Nov 18, 2022 - Business

Turkey shortage before the largest big-bird day

Illustration of a hundred dollar bill with a turkey in place of Benjamin Franklin

Illustration: Sarah Grillo/Axios

The U.S. government is warning of a big shortage of big birds this Thanksgiving, and local farms near Houston have already sold out of their limited pasture-raised turkeys.

Why it matters: Because of this year's avian flu outbreaks, finding 20-pound turkeys in some regions of the country could be challenging, U.S. Secretary of Agriculture Tom Vilsack said in a call with reporters earlier this month, Axios' Kelly Tyko and Emily Peck write.

  • The bird flu has killed more than 8 million turkeys, according to CDC data.

What they're saying: "Some of the turkeys that are being raised right now for Thanksgiving may not have the full amount of time to get to 20 pounds," Vilsack said on the call, which was about the administration's effort to reduce meat and poultry prices in the long term.

  • "I don't think you're going to have to worry about whether or not you can carve your turkey on Thanksgiving," Vilsack said. "It's going to be there, maybe smaller, but it'll be there."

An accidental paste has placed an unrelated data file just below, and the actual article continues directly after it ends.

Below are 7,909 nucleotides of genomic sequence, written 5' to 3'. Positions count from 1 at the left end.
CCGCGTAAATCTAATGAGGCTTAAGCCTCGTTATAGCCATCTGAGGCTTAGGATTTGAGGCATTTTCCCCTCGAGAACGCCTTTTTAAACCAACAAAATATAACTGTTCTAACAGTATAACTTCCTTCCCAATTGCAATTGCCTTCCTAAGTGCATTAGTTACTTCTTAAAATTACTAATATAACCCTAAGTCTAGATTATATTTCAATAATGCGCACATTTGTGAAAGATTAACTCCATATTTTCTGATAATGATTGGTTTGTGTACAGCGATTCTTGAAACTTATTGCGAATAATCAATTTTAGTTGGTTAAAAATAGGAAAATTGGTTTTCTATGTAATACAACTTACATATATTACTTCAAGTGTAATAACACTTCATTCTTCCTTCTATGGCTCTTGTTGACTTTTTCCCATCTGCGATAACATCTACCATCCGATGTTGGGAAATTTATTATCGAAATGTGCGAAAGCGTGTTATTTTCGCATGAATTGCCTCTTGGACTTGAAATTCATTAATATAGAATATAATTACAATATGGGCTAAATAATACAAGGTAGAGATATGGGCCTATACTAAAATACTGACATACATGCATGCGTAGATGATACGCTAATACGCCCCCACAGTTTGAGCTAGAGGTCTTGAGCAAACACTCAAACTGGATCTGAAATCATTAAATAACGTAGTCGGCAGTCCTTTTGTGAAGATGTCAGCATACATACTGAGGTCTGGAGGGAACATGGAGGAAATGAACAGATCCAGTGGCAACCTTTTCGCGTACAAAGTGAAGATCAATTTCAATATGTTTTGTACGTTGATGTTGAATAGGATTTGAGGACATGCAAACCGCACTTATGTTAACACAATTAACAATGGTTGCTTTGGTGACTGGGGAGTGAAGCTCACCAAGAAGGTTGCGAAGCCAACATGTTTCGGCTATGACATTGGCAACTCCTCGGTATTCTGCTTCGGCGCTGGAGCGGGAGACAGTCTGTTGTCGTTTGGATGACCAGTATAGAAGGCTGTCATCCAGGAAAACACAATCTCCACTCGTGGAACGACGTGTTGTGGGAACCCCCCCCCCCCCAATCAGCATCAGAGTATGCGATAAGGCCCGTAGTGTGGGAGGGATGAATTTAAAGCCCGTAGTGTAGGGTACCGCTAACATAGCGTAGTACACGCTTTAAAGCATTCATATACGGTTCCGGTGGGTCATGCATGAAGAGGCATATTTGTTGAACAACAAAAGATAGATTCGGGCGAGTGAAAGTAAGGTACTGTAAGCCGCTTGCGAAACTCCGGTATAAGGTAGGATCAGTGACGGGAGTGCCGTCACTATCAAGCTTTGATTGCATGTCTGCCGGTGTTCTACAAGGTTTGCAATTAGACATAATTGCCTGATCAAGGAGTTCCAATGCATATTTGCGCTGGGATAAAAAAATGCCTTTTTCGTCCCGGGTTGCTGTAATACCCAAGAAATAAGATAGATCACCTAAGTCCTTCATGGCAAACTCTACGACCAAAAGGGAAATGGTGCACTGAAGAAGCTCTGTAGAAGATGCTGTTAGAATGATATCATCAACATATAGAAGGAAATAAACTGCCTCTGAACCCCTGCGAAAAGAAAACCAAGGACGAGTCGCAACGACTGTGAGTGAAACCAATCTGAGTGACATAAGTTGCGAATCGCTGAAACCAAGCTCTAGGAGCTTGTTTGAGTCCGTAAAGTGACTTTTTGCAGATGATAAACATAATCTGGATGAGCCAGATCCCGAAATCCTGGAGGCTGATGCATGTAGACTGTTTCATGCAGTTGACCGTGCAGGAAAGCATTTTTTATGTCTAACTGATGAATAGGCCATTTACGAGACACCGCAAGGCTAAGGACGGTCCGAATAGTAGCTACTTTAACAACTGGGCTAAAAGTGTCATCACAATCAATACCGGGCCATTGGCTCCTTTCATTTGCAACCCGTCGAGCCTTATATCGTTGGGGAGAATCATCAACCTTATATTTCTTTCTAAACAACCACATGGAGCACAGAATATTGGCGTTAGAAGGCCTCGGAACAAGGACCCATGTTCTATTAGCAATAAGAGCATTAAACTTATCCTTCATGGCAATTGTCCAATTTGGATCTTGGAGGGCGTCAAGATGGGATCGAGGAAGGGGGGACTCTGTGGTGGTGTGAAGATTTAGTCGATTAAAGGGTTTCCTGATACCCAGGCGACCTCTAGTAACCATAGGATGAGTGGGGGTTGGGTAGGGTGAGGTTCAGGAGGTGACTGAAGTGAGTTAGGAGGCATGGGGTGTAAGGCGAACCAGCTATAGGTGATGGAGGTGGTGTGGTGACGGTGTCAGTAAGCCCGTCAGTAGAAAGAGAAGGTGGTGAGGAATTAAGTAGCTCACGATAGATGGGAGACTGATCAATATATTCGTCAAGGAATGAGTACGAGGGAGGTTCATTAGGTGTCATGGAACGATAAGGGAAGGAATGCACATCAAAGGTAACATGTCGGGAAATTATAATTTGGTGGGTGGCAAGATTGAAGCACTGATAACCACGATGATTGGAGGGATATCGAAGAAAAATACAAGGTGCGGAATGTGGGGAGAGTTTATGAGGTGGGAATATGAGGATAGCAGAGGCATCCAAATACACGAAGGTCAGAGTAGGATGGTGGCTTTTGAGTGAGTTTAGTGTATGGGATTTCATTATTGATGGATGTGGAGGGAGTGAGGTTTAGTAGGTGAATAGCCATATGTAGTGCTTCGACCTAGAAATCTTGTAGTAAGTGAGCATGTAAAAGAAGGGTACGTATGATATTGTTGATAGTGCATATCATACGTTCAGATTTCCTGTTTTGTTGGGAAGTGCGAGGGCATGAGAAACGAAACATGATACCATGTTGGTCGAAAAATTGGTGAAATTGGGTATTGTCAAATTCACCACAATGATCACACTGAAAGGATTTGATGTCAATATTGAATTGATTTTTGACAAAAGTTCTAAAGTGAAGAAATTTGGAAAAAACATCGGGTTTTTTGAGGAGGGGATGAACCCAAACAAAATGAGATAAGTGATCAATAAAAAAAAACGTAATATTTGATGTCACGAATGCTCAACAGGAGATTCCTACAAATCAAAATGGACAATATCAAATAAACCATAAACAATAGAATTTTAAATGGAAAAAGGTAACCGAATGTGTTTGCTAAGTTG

Meanwhile, local farms decided to raise fewer turkeys due to the increased cost of animal feed.

  • Michael Marchand, president of Whitehurst Farms near Brenham, says his farm raised only 60 turkeys this year, in comparison to its regular 250 to 30o birds. He adds that the farm, which gets 90% of its customers from Houston, was not impacted by the avian flu.
  • It sold all of its heritage and pasture-raised turkeys for $150 to $225 — $3 more per pound, to make up for the cost of feed almost doubling.

Context: Heritage birds take six to seven months to raise, while the other pasture turkeys take four to five months.

  • Despite the increased costs, Marchand says, customers are willing to spend extra for the showpiece meal on the biggest food holiday of the year.

Zoom out: Thanksgiving turkey prices are up around 28% compared to this time last year, USDA data shows.

  • The price of an 8- to 16-pound turkey has risen to $1.47 a pound, up from $1.15 last year.
  • The recent Consumer Price Index showed prices for uncooked poultry, which includes turkey, increased 17% in September from the same month last year.
  • Yes, but: H-E-B is giving away Riverside turkeys of up to 12 pounds with the purchase of an H-E-B sliced ham, limit one per person, per the Dallas Morning News.

Between the lines: It's not just turkeys that will cost more this Thanksgiving.

Flashback: Last Thanksgiving, a 16-pound turkey cost $24, about $5 more than the average cost in 2020, according to the American Farm Bureau's holiday survey.


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